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Effect of Care Guided by Cardiovascular Magnetic Resonance, Myocardial Perfusion Scintigraphy, or NICE Guidelines on Subsequent Unnecessary Angiography Rates: The CE-MARC 2 Randomized Clinical Trial.

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posted on 17.11.2016, 15:00 by J. P. Greenwood, D. P. Ripley, C. Berry, Gerry P. McCann, S. Plein, C. Bucciarelli-Ducci, E. Dall'Armellina, A. Prasad, P. Bijsterveld, J. R. Foley, K. Mangion, M. Sculpher, S. Walker, C. C. Everett, D. A. Cairns, L. D. Sharples, J. M. Brown, CE-MARC 2 Investigators
IMPORTANCE: Among patients with suspected coronary heart disease (CHD), rates of invasive angiography are considered too high. OBJECTIVE: To test the hypothesis that among patients with suspected CHD, cardiovascular magnetic resonance (CMR)-guided care is superior to National Institute for Health and Care Excellence (NICE) guidelines-directed care and myocardial perfusion scintigraphy (MPS)-guided care in reducing unnecessary angiography. DESIGN, SETTING, AND PARTICIPANTS: Multicenter, 3-parallel group, randomized clinical trial using a pragmatic comparative effectiveness design. From 6 UK hospitals, 1202 symptomatic patients with suspected CHD and a CHD pretest likelihood of 10% to 90% were recruited. First randomization was November 23, 2012; last 12-month follow-up was March 12, 2016. INTERVENTIONS: Patients were randomly assigned (240:481:481) to management according to UK NICE guidelines or to guided care based on the results of CMR or MPS testing. MAIN OUTCOMES AND MEASURES: The primary end point was protocol-defined unnecessary coronary angiography (normal fractional flow reserve >0.8 or quantitative coronary angiography [QCA] showing no percentage diameter stenosis ≥70% in 1 view or ≥50% in 2 orthogonal views in all coronary vessels ≥2.5 mm diameter) within 12 months. Secondary end points included positive angiography, major adverse cardiovascular events (MACEs), and procedural complications. RESULTS: Among 1202 symptomatic patients (mean age, 56.3 years [SD, 9.0]; women, 564 [46.9%] ; mean CHD pretest likelihood, 49.5% [SD, 23.8%]), number of patients with invasive coronary angiography after 12 months was 102 in the NICE guidelines group (42.5% [95% CI, 36.2%-49.0%])], 85 in the CMR group (17.7% [95% CI, 14.4%-21.4%]); and 78 in the MPS group (16.2% [95% CI, 13.0%-19.8%]). Study-defined unnecessary angiography occurred in 69 (28.8%) in the NICE guidelines group, 36 (7.5%) in the CMR group, and 34 (7.1%) in the MPS group; adjusted odds ratio of unnecessary angiography: CMR group vs NICE guidelines group, 0.21 (95% CI, 0.12-0.34, P < .001); CMR group vs the MPS group, 1.27 (95% CI, 0.79-2.03, P = .32). Positive angiography proportions were 12.1% (95% CI, 8.2%-16.9%; 29/240 patients) for the NICE guidelines group, 9.8% (95% CI, 7.3%-12.8%; 47/481 patients) for the CMR group, and 8.7% (95% CI, 6.4%-11.6%; 42/481 patients) for the MPS group. A MACE was reported at a minimum of 12 months in 1.7% of patients in the NICE guidelines group, 2.5% in the CMR group, and 2.5% in the MPS group (adjusted hazard ratios: CMR group vs NICE guidelines group, 1.37 [95% CI, 0.52-3.57]; CMR group vs MPS group, 0.95 [95% CI, 0.46-1.95]). CONCLUSIONS AND RELEVANCE: In patients with suspected angina, investigation by CMR resulted in a lower probability of unnecessary angiography within 12 months than NICE guideline-directed care, with no statistically significant difference between CMR and MPS strategies. There were no statistically significant differences in MACE rates. TRIAL REGISTRATION: Clinicaltrials.gov Identifier: NCT01664858.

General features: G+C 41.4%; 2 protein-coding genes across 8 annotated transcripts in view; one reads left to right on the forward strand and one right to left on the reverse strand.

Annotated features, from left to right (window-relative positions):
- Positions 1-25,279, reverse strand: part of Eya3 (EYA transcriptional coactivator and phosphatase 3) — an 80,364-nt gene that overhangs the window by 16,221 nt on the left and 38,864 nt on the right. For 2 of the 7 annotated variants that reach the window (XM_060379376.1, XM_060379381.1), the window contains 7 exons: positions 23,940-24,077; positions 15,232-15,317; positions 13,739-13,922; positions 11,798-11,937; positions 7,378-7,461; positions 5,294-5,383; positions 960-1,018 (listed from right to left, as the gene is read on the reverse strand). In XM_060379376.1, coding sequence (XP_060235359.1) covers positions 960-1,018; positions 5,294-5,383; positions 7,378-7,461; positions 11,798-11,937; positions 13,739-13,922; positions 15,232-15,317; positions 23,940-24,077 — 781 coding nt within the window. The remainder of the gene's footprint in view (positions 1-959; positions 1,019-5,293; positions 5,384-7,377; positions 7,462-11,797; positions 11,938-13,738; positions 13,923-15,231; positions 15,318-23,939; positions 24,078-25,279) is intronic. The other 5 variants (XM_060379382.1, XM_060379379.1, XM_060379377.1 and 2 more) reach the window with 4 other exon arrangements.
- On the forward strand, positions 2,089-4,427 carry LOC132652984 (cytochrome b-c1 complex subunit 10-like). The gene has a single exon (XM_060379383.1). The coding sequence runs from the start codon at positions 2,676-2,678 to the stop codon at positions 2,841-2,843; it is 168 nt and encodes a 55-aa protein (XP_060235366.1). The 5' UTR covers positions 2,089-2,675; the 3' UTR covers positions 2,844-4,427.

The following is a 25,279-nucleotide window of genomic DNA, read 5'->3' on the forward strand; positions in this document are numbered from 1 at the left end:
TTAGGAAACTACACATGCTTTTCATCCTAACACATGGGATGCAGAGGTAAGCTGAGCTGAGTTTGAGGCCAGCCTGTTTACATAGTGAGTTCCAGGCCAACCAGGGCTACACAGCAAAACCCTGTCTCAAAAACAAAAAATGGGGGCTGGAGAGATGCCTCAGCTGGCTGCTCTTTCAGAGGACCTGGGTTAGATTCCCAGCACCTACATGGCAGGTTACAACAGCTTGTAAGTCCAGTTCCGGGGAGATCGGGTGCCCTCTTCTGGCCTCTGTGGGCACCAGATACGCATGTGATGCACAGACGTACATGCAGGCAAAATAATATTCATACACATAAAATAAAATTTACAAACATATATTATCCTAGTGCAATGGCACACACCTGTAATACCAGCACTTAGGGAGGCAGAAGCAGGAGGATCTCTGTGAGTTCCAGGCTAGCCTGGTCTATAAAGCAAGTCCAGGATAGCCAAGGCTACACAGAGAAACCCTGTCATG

Funding

This trial was funded by grant SP/12/1/29062 and fellowships FS/15/54/31639 (Dr Mangion) and FS/1062/28409 (Dr Plein) from the British Heart Foundation; the Leeds Teaching Hospital Charitable Foundation and the National Institute for Health Research (NIHR), through the Local Clinical Research Networks and the Leeds Clinical Research Facility; the NIHR Biomedical Research Unit in Cardiovascular Disease at the University Hospitals Bristol National Health Service Foundation Trust and the University of Bristol (Dr Bucciarelli-Ducci); by a senior fellowship from the Scottish Funding Council and grant RE/13/5/30177 from the British Heart Foundation Centre of Research Excellence award (Dr Berry); and by NIHR postdoctoral and career development fellowships (Dr McCann).

History

Citation

Journal of the American Medical Association (JAMA), 2016, 316 (10), pp. 1051-1060

Author affiliation

/Organisation/COLLEGE OF MEDICINE, BIOLOGICAL SCIENCES AND PSYCHOLOGY/School of Medicine/Department of Cardiovascular Sciences

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VoR (Version of Record)

Published in

Journal of the American Medical Association (JAMA)

Publisher

American Medical Association (AMA):

issn

0098-7484

eissn

1538-3598

Available date

01/03/2017

Publisher version

http://jamanetwork.com/journals/jama/fullarticle/2546718

Language

en

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